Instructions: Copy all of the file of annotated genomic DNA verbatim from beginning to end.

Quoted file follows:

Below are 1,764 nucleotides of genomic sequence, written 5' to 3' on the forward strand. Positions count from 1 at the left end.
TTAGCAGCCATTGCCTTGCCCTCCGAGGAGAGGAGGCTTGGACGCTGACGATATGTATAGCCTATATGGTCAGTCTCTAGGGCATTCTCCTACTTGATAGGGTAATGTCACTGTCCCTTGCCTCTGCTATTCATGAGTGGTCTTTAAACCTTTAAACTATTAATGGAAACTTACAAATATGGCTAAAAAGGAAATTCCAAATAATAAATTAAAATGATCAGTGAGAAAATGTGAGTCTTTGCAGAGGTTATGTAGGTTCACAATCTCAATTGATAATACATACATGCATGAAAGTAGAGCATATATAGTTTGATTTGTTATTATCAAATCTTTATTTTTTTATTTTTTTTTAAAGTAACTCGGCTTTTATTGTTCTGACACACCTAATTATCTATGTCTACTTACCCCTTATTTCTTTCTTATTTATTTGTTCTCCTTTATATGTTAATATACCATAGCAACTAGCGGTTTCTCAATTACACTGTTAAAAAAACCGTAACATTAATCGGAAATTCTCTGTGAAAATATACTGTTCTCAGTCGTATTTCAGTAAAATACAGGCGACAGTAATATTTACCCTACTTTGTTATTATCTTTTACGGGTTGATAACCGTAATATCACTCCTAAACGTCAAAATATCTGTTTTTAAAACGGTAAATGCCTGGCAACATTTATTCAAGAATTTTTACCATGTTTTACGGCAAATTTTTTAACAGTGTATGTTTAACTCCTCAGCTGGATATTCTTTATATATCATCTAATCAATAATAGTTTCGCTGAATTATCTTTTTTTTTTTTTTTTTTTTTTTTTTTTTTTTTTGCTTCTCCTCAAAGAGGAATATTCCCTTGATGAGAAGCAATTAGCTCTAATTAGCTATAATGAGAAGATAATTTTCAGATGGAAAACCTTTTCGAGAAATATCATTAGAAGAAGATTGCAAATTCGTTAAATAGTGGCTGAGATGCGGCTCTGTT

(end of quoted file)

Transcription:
Below are 1,764 nucleotides of genomic sequence, written 5' to 3' on the forward strand. Positions count from 1 at the left end.
TTAGCAGCCATTGCCTTGCCCTCCGAGGAGAGGAGGCTTGGACGCTGACGATATGTATAGCCTATATGGTCAGTCTCTAGGGCATTCTCCTACTTGATAGGGTAATGTCACTGTCCCTTGCCTCTGCTATTCATGAGTGGTCTTTAAACCTTTAAACTATTAATGGAAACTTACAAATATGGCTAAAAAGGAAATTCCAAATAATAAATTAAAATGATCAGTGAGAAAATGTGAGTCTTTGCAGAGGTTATGTAGGTTCACAATCTCAATTGATAATACATACATGCATGAAAGTAGAGCATATATAGTTTGATTTGTTATTATCAAATCTTTATTTTTTTATTTTTTTTTAAAGTAACTCGGCTTTTATTGTTCTGACACACCTAATTATCTATGTCTACTTACCCCTTATTTCTTTCTTATTTATTTGTTCTCCTTTATATGTTAATATACCATAGCAACTAGCGGTTTCTCAATTACACTGTTAAAAAAACCGTAACATTAATCGGAAATTCTCTGTGAAAATATACTGTTCTCAGTCGTATTTCAGTAAAATACAGGCGACAGTAATATTTACCCTACTTTGTTATTATCTTTTACGGGTTGATAACCGTAATATCACTCCTAAACGTCAAAATATCTGTTTTTAAAACGGTAAATGCCTGGCAACATTTATTCAAGAATTTTTACCATGTTTTACGGCAAATTTTTTAACAGTGTATGTTTAACTCCTCAGCTGGATATTCTTTATATATCATCTAATCAATAATAGTTTCGCTGAATTATCTTTTTTTTTTTTTTTTTTTTTTTTTTTTTTTTTTGCTTCTCCTCAAAGAGGAATATTCCCTTGATGAGAAGCAATTAGCTCTAATTAGCTATAATGAGAAGATAATTTTCAGATGGAAAACCTTTTCGAGAAATATCATTAGAAGAAGATTGCAAATTCGTTAAATAGTGGCTGAGATGCGGCTCTGTT